How to Make Cyber Safety a Priority for Students and Teachers

Chris Syme Owner/Partner, CKSyme Media Group

Posted on February 11th 2014

How to Make Cyber Safety a Priority for Students and Teachers

ImageAn alarming trend is gaining ground in our elementary schools: teachers using social media in the classroom. Now before you cite all the wonderful statistics about how it improves academic performance and engages students, I’ll beat you to the punch. They’re right here (click for article with infographics).

I understand the power of social media in education. The same power it has to turbo boost customer loyalty for a brand is the same power it has to engage students in learning.  The danger is not in the concept—the danger is in the application. Too many schools are jumping on the bandwagon without a thought to policy or the cyber safety of both teachers and students. Educators are so enamored with the results, they are overlooking the risks. So maybe it’s time for a reality check.

The article I referenced above has no discussion of responsible use. There is a note of irresponsibility in teaching a five year-old how to drive a car just because it’s a faster way to get from point A to point B. Before we start making social media a mainstream classroom tool in the lower grades, let’s address these four basic chores that must be done first.

1. Put together a responsible use policy and train every staff member in the appropriate use of social media in the classroom. The policy should include the following, but not limited to:

  • Proper procedures for setting up a classroom social media channel. Don’t allow teachers to use personal Facebook, Twitter, or Instagram accounts. A school social media manager (or tech administrator) should set up the pages under a school umbrella that should be branded to the school and open so teachers cannot have private discussions with students. Those should take place during school hours in person.
  • Parental buy-in. If you’re dealing with minors, it's a smart move to inform parents what you are doing. At the very least, have a public forum to explain what you’re doing (see below).
  • Cyber harassment reporting protocol. In the event that bullying, stalking, or other forms of cyber harassment make their way into the classroom channels, have a swift way of dealing with it.
  • Teacher and student training. Before social media is ever used in a classroom, responsible use education should precede it. Find someone either on your staff or in your community that can provide the training. Also, think about what New Jersey recently did and offer social media responsible use education as part of your regular curriculum. They are many organizations out there that provide curriculum options for schools including Common Sense Media, iSafe, and others. Check with your state Office of Public Instruction.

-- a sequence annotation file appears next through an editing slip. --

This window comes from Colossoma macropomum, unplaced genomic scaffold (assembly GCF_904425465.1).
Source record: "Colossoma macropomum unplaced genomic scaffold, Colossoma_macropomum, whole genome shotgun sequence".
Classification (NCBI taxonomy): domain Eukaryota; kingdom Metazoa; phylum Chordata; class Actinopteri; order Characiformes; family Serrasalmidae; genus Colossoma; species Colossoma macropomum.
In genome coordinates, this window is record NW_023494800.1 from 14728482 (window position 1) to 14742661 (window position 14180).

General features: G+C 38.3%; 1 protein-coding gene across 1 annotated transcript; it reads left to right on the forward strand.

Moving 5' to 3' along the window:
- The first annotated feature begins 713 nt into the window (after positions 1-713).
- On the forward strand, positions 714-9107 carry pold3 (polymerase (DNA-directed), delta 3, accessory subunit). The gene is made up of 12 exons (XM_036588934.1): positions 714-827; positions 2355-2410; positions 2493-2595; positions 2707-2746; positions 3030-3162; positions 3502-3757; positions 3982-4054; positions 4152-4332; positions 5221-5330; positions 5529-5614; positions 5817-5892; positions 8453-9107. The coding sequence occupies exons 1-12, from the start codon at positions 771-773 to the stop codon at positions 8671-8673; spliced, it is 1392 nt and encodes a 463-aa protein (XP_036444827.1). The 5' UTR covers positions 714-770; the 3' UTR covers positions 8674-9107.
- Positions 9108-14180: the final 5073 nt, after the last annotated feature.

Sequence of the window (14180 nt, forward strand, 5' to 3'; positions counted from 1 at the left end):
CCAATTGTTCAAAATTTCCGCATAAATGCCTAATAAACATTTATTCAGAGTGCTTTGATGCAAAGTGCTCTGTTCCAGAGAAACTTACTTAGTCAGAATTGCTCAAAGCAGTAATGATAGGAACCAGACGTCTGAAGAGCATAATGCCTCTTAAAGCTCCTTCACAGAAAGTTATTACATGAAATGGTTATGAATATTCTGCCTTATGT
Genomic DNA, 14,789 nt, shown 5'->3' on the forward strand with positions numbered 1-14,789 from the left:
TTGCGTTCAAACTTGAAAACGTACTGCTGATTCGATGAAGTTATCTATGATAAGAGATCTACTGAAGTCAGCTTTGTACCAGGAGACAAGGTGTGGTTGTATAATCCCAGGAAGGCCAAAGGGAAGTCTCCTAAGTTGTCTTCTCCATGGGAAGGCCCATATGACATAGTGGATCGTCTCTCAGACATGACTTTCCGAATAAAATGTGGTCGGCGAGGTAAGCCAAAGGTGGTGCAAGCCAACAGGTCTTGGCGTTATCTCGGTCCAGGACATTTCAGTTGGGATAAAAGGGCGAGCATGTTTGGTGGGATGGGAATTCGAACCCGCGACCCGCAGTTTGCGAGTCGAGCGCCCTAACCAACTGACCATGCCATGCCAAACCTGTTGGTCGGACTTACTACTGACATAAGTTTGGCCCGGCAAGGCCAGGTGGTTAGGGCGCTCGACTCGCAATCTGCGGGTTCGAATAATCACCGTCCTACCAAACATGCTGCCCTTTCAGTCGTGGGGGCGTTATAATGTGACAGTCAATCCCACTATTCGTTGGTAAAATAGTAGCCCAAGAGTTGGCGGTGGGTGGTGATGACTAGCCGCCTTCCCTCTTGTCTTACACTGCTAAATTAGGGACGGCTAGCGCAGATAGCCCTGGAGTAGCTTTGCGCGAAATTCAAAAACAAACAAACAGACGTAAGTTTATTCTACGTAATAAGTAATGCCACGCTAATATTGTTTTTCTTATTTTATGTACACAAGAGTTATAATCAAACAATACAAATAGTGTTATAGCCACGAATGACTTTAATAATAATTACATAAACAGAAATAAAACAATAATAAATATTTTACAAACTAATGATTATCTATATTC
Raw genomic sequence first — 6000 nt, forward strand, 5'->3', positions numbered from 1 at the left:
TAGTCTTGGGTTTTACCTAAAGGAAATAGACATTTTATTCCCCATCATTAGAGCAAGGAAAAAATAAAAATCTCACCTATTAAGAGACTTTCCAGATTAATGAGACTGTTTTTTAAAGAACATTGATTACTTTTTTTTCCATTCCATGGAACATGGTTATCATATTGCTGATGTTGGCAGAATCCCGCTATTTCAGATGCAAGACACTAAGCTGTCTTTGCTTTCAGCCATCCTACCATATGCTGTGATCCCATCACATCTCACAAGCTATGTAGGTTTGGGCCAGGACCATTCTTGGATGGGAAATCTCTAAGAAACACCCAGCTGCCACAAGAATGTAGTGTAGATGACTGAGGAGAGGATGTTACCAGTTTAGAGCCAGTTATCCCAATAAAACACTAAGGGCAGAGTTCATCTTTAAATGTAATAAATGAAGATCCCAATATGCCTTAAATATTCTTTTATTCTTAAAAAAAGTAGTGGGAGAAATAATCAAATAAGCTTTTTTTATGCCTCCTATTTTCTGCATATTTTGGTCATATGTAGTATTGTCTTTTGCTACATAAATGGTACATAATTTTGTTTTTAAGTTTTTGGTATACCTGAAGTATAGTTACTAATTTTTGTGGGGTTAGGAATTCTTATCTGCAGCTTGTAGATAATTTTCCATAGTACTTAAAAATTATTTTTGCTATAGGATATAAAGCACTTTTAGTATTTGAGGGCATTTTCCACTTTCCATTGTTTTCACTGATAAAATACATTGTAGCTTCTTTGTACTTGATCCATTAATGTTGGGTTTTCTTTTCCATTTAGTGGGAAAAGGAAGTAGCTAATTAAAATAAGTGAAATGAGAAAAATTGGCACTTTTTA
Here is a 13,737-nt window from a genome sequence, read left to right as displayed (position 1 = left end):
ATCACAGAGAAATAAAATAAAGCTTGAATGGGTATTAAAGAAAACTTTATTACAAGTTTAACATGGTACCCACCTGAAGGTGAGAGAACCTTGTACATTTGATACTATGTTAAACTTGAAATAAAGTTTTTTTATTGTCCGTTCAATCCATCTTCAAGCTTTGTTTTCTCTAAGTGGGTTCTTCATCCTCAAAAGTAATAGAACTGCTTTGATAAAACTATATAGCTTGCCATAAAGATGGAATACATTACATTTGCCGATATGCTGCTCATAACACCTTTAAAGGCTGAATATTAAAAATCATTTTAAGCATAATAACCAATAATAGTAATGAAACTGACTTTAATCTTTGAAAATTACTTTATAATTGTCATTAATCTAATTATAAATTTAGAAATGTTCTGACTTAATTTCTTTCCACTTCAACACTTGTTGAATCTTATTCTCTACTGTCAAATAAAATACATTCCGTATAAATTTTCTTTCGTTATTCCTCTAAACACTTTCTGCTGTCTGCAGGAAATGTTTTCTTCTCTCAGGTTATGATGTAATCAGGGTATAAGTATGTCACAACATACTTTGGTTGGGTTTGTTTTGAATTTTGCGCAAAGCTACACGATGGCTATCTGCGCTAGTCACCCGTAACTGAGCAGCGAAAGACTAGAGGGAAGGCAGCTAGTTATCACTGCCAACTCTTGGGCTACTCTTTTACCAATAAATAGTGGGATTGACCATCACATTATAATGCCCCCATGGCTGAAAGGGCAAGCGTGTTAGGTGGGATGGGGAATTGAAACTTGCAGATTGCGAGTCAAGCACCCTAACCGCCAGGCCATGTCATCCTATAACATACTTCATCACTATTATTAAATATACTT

• Guidelines for interaction. Be specific about defining how teachers can and cannot interact with students. Will teachers be able to message students directly? Help them set up their own personal social media pages? Interact about non-school matters after hours? Be specific.
  • Crisis communications plan. Always address the subject of crisis communications in any social media policy. Are these accounts going to be used in the event of an emergency? If so, how? Who owns the accounts? Is there going to be a data base maintained with all school-related channels and logins?

Here is an example of what a policy might look like. It came from a friend at Sewickley Academy in Pennsylvania.

2. Best Practices Tool Box. If you’re going to go all in with social media in the classroom, develop a team of people who are passionate about it and let them put together a tool box to share with staffers. This might include popular education bloggers to follow, sites with resources, best practices they find from other schools, and Facebook or LinkedIn groups. Empower this group to reach out to your whole staff with a newsletter or microsite. Let your parents and community know that you’re serious about using social media as an education tool and not just a fad.

3. Educate Your Parents. Schools should want their parents as advocates in everything that goes on in the classroom. A recent study in the UK found that over half of children under ten have used social networking sites, but just 32 percent of parents were “very confident” they could help them stay safe online. I imagine the numbers are similar in the U.S.  If we promote social networking in the elementary classroom, kids are going to want to use it at home. Give your parents that confidence by offering responsible use education for them. Consider having a series of meetings with parents that outline both responsible use (teaching them how to keep kids safe) and best practices of what you are doing in class.

4. Find age appropriate sites for kids. Rather than throwing underage kids on Facebook, Twitter, and Instagram, introduce them to social sites that are age appropriate. There are a wealth of “beginner” social sites out there aimed at children. Here are a couple links to some good resources:

So what do you think? What are your thoughts on the use of social media as an education tool in schools? Any thoughts on what you would add to this list?


Chris Syme

Owner/Partner, CKSyme Media Group

Chris Syme's latest book, Practice Safe Social, is a leading resource on how to use social media responsibly. Her agency, CKSyme Media Group specializes in crisis and reputation communications, training, and social media services. See her website at Follow her on Twitter @cksyme


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